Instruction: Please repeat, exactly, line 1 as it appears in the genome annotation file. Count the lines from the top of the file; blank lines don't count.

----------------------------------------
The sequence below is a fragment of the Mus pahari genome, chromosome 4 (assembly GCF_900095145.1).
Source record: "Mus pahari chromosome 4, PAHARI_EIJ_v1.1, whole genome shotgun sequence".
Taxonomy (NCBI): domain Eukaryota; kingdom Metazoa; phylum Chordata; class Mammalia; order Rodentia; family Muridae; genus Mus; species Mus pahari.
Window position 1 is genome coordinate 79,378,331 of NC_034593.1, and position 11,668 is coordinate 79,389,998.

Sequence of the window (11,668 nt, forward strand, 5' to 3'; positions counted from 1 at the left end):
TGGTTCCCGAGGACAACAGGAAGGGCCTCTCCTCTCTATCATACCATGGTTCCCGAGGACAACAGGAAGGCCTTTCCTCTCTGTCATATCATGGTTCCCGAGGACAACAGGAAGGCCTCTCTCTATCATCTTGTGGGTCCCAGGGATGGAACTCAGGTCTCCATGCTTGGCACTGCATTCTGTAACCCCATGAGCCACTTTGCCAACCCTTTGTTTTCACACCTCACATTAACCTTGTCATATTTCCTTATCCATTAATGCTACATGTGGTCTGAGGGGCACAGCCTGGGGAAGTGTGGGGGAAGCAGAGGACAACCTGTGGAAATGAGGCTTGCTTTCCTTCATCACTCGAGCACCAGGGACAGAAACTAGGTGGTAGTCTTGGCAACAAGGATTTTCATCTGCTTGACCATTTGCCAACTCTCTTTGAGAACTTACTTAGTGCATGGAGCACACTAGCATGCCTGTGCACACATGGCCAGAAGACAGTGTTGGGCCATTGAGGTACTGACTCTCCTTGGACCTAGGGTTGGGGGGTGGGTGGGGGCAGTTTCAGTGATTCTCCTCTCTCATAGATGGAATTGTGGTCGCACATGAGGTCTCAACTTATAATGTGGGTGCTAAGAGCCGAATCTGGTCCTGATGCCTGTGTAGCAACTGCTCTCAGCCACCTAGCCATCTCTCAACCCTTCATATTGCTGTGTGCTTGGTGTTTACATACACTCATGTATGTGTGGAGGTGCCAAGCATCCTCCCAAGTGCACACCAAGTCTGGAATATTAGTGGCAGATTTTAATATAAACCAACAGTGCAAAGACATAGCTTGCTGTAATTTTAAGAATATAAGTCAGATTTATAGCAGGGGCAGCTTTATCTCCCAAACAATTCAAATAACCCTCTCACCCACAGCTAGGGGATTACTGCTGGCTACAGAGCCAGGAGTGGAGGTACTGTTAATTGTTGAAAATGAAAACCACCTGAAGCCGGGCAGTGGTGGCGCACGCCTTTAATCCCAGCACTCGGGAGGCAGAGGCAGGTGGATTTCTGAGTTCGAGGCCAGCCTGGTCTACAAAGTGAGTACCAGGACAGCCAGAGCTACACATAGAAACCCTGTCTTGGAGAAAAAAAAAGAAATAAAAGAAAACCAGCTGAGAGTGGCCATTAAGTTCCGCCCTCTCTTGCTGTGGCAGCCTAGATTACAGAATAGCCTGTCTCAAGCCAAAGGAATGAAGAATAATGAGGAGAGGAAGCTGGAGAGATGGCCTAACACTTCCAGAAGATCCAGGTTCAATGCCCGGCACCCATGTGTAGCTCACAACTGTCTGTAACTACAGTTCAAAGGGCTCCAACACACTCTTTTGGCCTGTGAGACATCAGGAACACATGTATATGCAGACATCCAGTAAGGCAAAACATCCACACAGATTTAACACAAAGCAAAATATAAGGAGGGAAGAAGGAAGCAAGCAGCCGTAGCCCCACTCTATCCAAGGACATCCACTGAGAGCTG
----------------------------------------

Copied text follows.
The sequence below is a fragment of the Mus pahari genome, chromosome 4 (assembly GCF_900095145.1).